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MikroMir 1/144 Blackburn Beverley C. Mk 1 RAF heavy-lift tactical transport


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I have always wanted the chance to build an injection-moulded Blackburn Beverley but all we had to choose from for many years were either a 1/72 vacuform or a 1/72 resin one.

 

What I really wanted was one in a smaller scale, ideally 1/96, or 1/144.

 

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Here is why I wanted one

 

So when eventually an injection-moulded one came along it was not by Airfix, or FROG, but by a Ukranian company, MikroMir.

 

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And here is the box it came in with a sort of sickly touched-up photo superimposed on a very fluffy sky ............. I am not keen on their box presentation but do not let that put you off as the contents are of excellent quality and detail. So thank you MikroMir for finally providing us with a superb kit of a very important Royal Air Force transport aircraft.

 

Their boxing does remind me however of the 1970s Russian NOVO boxings of the FROG kits, I wonder if this is just a coincidence.

 

So I arrived at Scale Model World back in 2017 with the intention of seeking out one of these recently appeared kits. And I found a small number remaining on S & M's stall so I was lucky to get one because they were soon sold out.

 

I was at the show all weekend as our Club had a display table there and I was preoccupied so much that I did not bother to check the contents of the kit, until I got home.

 

When I finally did open the box and start examining the contents I was shocked to find that a whole sprue of parts was missing ....

 

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this whole sprue was missing, a good proportion of the kit. So I sent an email to S & M and I also sent an email to MikroMir.

 

I had a very polite reply from S & M and a sort of acknowledgement some time later from MikroMir.

 

Guess what happened next ............ two envelopes arrived through the post from both of them containing the missing sprue, so bad luck had now become good luck as it gave me the extra parts I needed to really go to town on this model.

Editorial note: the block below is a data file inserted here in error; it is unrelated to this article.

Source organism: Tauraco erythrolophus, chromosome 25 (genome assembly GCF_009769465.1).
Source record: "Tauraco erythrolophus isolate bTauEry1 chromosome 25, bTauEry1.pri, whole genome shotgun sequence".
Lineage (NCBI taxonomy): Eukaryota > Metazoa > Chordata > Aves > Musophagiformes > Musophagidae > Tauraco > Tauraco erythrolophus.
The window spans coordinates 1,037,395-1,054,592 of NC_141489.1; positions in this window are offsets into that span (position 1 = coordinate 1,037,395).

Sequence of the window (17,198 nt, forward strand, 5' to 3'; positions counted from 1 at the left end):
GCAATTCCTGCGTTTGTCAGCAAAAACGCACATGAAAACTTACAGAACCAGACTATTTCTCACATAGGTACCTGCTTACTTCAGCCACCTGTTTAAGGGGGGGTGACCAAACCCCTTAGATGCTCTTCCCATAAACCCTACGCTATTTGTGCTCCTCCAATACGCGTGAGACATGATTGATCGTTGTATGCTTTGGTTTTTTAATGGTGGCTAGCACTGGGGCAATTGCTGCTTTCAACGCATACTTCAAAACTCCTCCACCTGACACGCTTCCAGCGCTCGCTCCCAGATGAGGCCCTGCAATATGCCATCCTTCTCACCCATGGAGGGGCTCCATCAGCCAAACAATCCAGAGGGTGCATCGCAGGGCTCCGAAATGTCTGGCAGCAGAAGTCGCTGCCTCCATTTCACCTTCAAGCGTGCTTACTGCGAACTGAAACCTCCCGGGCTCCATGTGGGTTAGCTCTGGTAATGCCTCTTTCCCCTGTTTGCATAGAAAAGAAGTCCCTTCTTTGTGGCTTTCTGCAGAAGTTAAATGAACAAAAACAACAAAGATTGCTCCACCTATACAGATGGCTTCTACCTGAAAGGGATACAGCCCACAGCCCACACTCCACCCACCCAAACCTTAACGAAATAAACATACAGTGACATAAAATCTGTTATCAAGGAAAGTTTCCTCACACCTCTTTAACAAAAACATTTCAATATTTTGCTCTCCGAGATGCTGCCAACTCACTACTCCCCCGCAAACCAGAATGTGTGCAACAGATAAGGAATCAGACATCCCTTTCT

Edited by adey m
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1 hour ago, bigbadbadge said:

Will tag along and see what you do it this little Beastie.

Welcome aboard Chris, you can have the copilot's seat

 

regards, adey

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The kit is moulded in a medium hard light grey plastic with impressive and very fine surface detailing. There is also a small fret of etched brass parts with some impossibly small aerials, internal detailing of parachute doors and the parachute guard rails.

 

Clear parts are confined to a beautifully moulded cockpit glazing which incorporates the roof, the nose glazing and the astrodome. All the fuselage portholes and the navigator's window are provided as decals. This is okay if you intend to build the model fully closed up but I want to give mine the options of cargo doors open and removed in heavy cargo drop configuration. Therefore, I will need to open up all the portholes and window so they can be glazed.

 

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A useful guide to all the parts that the kit should contain. The cockpit module is very detailed and accurate, but again is okay if you intend to model the aircraft in its closed up configuration. As I want to have the aircraft rear doors open I will have to add a roof to the cargo hold and the bulkheads.

 

Because I now have two sprues which contain the rear cargo doors and the cargo deck I have the extra parts to enable me to detail the cargo hold and provide options for having the cargo doors closed and open. How lucky.

 

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I used the extra cargo floor to make a roof for the cargo hold which also provides a floor for the cockpit cabin. There is very fine rib detail moulded on the inside of the cargo hold which again seems a pity to hide. I just cannot let that empty space behind the cockpit go undetailed.

 

So I needed to find out what went on in there.

 

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A Beverley navigator . He was sat facing forward on left hand side. Behind him facing rearwards is the signaller.

 

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A Beverley signaller looking surprised at the camera. Navigator in foreground.

 

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An instructor looking over the navigator. Open doorway to cockpit, must open it up on the model. Is that a McDonalds cup ........... they get everywhere

 

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Good progress has been made here. All fuselage windows opened up. Flight deck detailed and doorway opened up. Hatches to flight deck and rear passenger boom opened up. Cargo door operating mechanism added.

 

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The big wings are only supposed to be butt-glued to the fuselage, that does not look strong enough to me so I installed a big wing spar.

Edited by adey m
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A great start so far, looking good. The Beverley is a fascinating aircraft, I’d love one in 1/72, but it’ll be good to follow this build.

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19 minutes ago, adey m said:

Is that a McDonalds cup ........... they get everywhere

 

No - it's a standard-issue RAF paper cup. If you're going to model it in 1/144th, you need to know it's an RAF blue-grey with white stripes and an RAF crest....:coat:

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Actually I think your navigator looks like Monty Don.

 

The Beverly is definitely one of those uniquely quirky British aircraft that I’m learning to love.